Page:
A: Well, if you didn’t listen to last week’s podcast, we talked a little bit about attachment. And one of the key things that we understand around attachment is attunement, which means I see you, I read you, I anticipate you, I know you. That does not mean thoroughly. It does not mean perfectly, but a sense of, I have a sense of you in the world. And so I think the hope would be, we are making efforts of parents to be more attuned and so, you know, your kid, maybe you could do better. Gosh, I like even as I say that I’m like, oh gosh, it’s hard for me to talk about parenting right now because I can just see my failure all the time. But you have a sense of your kid and how they move in the world. So what are you noticing that’s off? How are they different than they used to be? Were they incredibly extroverted before all of this, and now they find themselves kind of holed up in their room? Did you have a really active kid that now, is this interested in playing outside or in getting together with friends? I know that we also are all grappling with are now screen obsessed children we already were, and now it’s out of control. But I think there’s a difference between, you just took my candy from me and like, I don’t know, I don’t have any imagination or desire outside of zoning out in front of this device. I have to actively pull my four year old away from his Octonauts every night. For those of you who don’t know what Octonauts is, it’s little sea creatures. That actually it’s a very educational, cute little show, but good God, I watch a lot of it. But anyways, like a four year old kid who, like, throws a total fit predictably every time. But within five minutes he’s out like, jumping on the trampoline. That would be a good example of a screen obsessed child. But has the plasticity, the the adaptability to go back to other things, pay attention. Does your does your kid do more than throw a tantrum? Do they go into into a despairing place again? Have they lost their interest in their creativity? What most of us understand is depression is exhibited in kids in a little bit different ways, but in some ways not that much like lifelessness. No longer taking delight in things. That’s what I want you to be paying attention to. And I think the more demonstrative behaviors, those are going to be probably a little clearer if you have a if you have a kid that’s become physical with you, more violent throwing things. Talking back. That’s a clear indication in some ways. I’m so sorry, that’s really hard. But I’m guessing for you parents, if that’s what’s being exhibited, I don’t think you’re questioning. Is my kid traumatized, or does my kid have mental health needs? I think that’s probably clear. I’m more concerned for those of you who have a child that’s going underground. And here’s what’s really hard: you might be going underground too.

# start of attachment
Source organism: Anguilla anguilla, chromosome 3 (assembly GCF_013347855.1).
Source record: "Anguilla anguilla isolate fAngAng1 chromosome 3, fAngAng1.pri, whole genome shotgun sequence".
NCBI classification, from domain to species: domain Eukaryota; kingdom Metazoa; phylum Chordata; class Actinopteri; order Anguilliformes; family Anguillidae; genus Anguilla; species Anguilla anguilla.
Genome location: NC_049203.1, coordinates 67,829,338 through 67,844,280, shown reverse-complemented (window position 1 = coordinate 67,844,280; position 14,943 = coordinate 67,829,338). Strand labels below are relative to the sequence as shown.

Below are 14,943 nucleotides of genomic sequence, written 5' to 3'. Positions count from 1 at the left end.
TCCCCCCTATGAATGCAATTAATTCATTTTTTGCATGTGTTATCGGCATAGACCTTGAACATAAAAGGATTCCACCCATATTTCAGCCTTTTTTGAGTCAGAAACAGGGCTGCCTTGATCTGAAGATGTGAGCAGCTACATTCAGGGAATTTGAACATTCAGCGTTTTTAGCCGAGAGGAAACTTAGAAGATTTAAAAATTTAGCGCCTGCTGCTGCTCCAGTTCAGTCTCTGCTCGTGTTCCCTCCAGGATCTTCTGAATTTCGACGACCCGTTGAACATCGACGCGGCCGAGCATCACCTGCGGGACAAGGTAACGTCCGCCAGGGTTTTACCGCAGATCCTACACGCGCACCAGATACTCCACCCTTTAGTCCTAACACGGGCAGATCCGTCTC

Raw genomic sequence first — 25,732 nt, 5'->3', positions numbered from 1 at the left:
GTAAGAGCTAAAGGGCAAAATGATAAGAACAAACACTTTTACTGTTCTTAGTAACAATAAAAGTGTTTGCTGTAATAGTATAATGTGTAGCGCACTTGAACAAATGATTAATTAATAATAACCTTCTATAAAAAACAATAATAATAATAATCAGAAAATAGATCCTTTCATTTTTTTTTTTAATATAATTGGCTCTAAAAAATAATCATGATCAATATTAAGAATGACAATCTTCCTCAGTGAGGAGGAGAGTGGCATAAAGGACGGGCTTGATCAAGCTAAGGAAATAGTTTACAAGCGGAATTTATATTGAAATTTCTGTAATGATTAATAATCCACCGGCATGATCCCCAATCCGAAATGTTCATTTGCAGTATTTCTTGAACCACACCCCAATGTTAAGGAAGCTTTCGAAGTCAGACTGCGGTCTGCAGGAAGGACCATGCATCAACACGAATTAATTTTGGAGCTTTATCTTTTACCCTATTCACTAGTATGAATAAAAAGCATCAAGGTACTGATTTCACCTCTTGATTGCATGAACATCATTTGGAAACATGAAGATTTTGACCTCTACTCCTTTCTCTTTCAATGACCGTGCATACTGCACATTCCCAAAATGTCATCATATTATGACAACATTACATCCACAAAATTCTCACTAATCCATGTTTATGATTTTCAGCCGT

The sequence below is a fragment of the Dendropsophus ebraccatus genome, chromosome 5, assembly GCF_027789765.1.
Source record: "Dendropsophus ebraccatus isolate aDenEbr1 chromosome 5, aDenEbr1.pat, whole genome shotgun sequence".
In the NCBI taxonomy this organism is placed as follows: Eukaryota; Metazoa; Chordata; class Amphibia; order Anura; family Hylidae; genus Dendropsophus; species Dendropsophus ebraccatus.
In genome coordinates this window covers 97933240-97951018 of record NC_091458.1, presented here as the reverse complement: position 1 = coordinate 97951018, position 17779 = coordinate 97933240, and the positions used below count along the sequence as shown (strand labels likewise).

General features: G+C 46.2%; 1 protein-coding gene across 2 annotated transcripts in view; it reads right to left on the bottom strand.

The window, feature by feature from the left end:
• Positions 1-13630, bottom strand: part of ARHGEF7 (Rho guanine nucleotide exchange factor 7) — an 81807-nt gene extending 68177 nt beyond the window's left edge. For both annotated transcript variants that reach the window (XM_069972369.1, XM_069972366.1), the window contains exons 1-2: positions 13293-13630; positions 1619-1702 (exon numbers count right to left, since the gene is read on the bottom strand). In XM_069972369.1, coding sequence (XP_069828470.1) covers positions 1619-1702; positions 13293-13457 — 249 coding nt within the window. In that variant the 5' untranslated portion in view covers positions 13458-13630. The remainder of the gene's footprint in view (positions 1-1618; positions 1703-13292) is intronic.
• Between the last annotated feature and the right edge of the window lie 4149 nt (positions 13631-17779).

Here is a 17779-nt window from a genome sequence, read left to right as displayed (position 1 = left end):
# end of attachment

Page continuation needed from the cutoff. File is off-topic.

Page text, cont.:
D: Mhm. You’re talking about looking for anomalies where you have something that just is just not normal for your son or daughter. But again, to say, not normal for you, but this whole era is anomalous. So it is so hard to discern how much our atmosphere, the dailiness of all these threats. And we’re also now reentering so called something of a new world. And as a result, I mean, Becky and I feel– like, we had folks over last night and it was so delightful. But we were kind of shaken before they came. Like, can we do this? After they left, though it was a sweet, sweet night, we were more exhausted than if we had traveled to Amsterdam and back. And I’m like, what’s going on? Nothing makes sense. So to step back and go when the anomaly is great enough that you notice it at a level where you’re just going, I don’t know what to do. You’re facing trauma, you’re facing your child or your spouse or your friend’s trauma. And then when you see people in many ways disconnecting, dissociating, that’s what you’re talking about is going underground. You know, they can’t give up the screen, they can’t really engage with significant portions of life. There will be periods like that for all of us, even in the near future, but when it becomes such a pattern then there’s something deadening, something of despair or depression and even biological presence of depression at play. Those are the things that I’m hearing you say.
A: Mmhmm. Will you hear Dan talk about anomalies and check in with yourself? Because to parents, while you’re also in some form of your own trauma, like I’ll just be honest. April, like March and April and May and now, have been so hard for me. After the Atlanta shootings, I have not been well, I have lost my appetite. I have had my, I mean my fuse has been so short. I know I’m traumatized and so to be engaged as a parent from the place of being really aware like okay, I’m not well. And you can’t schedule your kids’ emotional needs. They come at you usually at the most inconvenient moment.
D: Guaranteed, guaranteed. And in one sense, at the moment you least have the ability to bring what you would most want. So to take us in that direction when you as a parent, I know you’re in the middle of your own trauma and somebody else is traumatized. What are you finding again? Nobody can do this. Well no one can do it as you would wish. Nonetheless. What are you finding helpful?
A: Well I’m gonna not necessarily say an answer that would suggest that I’m doing what I’m about to preach. I’m not practicing what I preach, but in the moments that I have, I think this will not be unfamiliar to any of you. You need to give yourself five. Like take a break, go walk around the block, literally go sit in your car or stick your face out your front door whatever you need to do so that you can settle yourself. And obviously for those of us that know what it is to be feeling like we’re traumatized, learning how to settle yourself is not a simple task. But but we do know in terms of our bodies that a really simple way to settle ourselves is to take a breath. And I know you all might be saying er er er about the breathwork or the mindfulness. Oh yeah you keep talking about that but truly you are not going to exit you’re anxious state. If you can’t engage your parasympathetic nervous system so you need to take a deep breath in and modeling that for your kids is huge. So for you to say mama or daddy or however you name yourself, I need to breathe right now. You are welcome to join me. Or you might, I might need you to go take a moment and go sit on the stairs and breathe and then we will re engage because it is almost impossible to assist someone that’s in their own trauma. If you have an unsettled body.